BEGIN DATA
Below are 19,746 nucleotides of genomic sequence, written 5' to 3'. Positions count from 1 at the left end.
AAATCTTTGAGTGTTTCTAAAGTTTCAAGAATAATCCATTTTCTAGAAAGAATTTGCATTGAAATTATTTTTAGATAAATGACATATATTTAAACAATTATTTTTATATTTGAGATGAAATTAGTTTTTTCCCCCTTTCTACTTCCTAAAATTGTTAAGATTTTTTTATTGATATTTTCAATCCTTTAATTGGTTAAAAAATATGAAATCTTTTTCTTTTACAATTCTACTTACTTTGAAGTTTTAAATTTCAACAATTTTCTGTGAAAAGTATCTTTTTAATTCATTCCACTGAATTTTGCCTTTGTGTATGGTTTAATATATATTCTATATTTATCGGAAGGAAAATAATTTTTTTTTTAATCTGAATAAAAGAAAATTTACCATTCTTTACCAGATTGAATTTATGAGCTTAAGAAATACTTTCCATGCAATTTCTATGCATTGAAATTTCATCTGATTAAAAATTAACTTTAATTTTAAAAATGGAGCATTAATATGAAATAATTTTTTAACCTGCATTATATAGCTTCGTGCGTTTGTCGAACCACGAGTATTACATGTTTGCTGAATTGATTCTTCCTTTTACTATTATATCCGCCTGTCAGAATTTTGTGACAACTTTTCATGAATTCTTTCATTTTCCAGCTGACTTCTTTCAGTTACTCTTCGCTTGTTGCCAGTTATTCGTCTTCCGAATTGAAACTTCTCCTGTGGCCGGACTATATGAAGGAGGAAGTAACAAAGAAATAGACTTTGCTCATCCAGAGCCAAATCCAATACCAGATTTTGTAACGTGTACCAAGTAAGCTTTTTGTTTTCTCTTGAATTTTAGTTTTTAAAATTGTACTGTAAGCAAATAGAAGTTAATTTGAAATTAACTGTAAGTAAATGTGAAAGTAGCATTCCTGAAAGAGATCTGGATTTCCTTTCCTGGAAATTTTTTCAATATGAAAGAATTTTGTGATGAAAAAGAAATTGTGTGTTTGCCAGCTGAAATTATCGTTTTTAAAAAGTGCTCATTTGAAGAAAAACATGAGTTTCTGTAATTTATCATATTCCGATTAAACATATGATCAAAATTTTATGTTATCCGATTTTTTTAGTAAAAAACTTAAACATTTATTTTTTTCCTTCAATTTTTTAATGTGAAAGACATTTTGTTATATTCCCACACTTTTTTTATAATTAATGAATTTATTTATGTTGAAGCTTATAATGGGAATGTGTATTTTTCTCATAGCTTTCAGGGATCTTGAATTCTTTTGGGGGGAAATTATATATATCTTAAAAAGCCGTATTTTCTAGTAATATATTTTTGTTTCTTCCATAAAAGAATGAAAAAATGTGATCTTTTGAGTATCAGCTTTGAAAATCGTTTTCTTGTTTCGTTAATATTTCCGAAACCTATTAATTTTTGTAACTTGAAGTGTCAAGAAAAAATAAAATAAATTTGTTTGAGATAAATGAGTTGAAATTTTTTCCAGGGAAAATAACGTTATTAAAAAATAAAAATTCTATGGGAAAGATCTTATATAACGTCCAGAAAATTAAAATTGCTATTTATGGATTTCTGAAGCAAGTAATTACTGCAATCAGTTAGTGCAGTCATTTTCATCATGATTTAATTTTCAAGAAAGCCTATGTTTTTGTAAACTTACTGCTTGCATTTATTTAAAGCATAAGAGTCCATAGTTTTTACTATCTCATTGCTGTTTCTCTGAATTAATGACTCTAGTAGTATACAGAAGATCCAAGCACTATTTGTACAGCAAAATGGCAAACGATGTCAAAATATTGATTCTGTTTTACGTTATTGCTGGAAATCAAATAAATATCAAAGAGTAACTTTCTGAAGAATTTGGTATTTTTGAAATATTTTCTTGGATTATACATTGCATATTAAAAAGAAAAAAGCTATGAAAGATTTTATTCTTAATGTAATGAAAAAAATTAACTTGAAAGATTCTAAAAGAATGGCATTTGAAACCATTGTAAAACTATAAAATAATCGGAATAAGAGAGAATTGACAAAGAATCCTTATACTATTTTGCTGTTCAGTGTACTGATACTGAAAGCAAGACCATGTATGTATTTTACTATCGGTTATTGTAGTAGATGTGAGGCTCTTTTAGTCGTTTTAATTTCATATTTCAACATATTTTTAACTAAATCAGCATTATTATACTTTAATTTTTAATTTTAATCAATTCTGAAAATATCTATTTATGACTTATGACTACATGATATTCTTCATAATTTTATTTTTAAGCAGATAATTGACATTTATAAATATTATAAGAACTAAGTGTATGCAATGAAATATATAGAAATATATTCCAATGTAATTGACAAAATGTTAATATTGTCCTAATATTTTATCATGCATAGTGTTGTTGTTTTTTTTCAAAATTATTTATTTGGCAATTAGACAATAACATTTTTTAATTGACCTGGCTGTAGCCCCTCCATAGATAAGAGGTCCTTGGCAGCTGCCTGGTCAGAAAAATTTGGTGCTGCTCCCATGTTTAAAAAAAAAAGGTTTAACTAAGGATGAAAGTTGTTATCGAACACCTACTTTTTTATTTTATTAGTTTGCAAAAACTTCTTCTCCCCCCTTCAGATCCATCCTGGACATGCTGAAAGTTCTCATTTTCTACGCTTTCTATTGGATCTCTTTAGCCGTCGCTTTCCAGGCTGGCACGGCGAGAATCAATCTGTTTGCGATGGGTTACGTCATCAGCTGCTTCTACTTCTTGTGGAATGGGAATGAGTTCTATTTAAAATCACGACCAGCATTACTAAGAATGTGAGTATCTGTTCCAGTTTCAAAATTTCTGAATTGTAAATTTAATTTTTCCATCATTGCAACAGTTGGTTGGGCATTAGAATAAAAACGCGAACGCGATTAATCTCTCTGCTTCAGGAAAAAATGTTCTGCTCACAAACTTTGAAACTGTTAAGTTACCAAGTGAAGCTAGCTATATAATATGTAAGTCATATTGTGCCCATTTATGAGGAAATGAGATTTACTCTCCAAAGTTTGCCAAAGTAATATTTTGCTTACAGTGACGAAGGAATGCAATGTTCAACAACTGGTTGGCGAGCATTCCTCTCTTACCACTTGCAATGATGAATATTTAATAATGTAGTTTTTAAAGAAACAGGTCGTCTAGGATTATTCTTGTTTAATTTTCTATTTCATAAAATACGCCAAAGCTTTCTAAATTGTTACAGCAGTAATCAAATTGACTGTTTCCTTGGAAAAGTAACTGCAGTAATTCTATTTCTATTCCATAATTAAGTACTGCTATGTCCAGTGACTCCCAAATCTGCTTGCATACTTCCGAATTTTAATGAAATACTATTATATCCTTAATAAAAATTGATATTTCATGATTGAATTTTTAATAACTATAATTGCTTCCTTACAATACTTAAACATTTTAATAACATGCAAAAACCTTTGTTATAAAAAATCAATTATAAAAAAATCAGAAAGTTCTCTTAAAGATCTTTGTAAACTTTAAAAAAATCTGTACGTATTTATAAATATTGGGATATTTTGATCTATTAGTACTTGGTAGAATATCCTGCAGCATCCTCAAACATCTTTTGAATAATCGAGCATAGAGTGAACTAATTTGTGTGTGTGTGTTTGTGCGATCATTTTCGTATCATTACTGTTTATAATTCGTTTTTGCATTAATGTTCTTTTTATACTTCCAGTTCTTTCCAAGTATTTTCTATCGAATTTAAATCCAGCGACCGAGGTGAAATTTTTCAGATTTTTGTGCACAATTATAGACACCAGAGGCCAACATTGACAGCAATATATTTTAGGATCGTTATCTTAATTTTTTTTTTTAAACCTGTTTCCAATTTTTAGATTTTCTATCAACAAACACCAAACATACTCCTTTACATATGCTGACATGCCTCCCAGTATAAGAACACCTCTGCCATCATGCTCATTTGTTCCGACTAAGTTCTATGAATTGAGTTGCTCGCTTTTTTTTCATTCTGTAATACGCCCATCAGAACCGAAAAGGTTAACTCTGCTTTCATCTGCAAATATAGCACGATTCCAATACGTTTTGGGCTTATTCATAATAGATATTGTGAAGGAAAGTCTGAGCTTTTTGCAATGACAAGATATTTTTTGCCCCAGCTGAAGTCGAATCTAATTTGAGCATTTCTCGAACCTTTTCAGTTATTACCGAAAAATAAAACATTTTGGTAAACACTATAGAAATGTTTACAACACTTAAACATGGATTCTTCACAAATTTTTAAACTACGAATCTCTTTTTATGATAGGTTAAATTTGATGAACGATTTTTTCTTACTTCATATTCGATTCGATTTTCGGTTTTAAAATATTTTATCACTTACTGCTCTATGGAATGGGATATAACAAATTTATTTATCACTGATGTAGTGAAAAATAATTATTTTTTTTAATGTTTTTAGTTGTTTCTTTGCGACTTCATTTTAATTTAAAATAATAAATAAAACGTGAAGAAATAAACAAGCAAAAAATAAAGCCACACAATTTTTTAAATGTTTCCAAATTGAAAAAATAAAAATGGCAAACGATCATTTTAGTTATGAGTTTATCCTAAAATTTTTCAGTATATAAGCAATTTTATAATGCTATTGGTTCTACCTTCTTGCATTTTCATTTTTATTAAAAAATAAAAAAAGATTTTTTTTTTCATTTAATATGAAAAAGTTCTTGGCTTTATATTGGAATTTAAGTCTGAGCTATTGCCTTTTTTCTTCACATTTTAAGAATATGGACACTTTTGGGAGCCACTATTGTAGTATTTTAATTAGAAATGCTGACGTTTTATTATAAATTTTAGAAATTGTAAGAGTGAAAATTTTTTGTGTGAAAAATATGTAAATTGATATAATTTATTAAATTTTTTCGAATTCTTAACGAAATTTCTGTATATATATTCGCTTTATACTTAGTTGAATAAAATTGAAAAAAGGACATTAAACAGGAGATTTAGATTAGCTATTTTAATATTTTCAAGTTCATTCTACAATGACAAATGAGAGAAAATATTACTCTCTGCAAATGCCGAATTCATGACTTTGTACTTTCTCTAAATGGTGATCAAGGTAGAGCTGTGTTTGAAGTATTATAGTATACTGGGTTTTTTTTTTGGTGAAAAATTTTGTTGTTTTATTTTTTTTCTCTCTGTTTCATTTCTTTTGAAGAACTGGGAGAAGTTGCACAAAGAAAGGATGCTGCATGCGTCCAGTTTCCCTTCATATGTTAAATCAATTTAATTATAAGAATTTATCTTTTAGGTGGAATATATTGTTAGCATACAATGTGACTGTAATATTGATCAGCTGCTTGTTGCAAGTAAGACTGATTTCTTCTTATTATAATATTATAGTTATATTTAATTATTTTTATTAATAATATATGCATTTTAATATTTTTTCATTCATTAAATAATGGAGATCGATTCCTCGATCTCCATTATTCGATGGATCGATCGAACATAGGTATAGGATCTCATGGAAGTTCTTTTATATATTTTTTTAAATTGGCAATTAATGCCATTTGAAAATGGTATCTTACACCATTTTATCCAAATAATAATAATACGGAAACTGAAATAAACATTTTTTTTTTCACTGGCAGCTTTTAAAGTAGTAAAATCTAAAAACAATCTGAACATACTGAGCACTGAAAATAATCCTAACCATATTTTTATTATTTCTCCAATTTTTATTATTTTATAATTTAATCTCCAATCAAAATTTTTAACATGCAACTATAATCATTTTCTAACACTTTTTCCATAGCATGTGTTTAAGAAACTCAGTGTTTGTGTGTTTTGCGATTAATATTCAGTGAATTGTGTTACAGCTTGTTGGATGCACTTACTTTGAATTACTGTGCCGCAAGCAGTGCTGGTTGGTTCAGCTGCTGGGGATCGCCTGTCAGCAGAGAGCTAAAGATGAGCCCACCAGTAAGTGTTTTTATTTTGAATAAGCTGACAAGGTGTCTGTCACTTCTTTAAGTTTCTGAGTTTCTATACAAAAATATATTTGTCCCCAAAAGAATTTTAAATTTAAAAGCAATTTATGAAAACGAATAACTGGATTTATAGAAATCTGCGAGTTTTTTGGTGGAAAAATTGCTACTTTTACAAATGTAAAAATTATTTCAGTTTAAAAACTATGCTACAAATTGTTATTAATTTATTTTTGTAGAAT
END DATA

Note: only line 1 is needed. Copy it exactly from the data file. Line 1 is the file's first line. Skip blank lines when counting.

Below are 19,746 nucleotides of genomic sequence, written 5' to 3'. Positions count from 1 at the left end.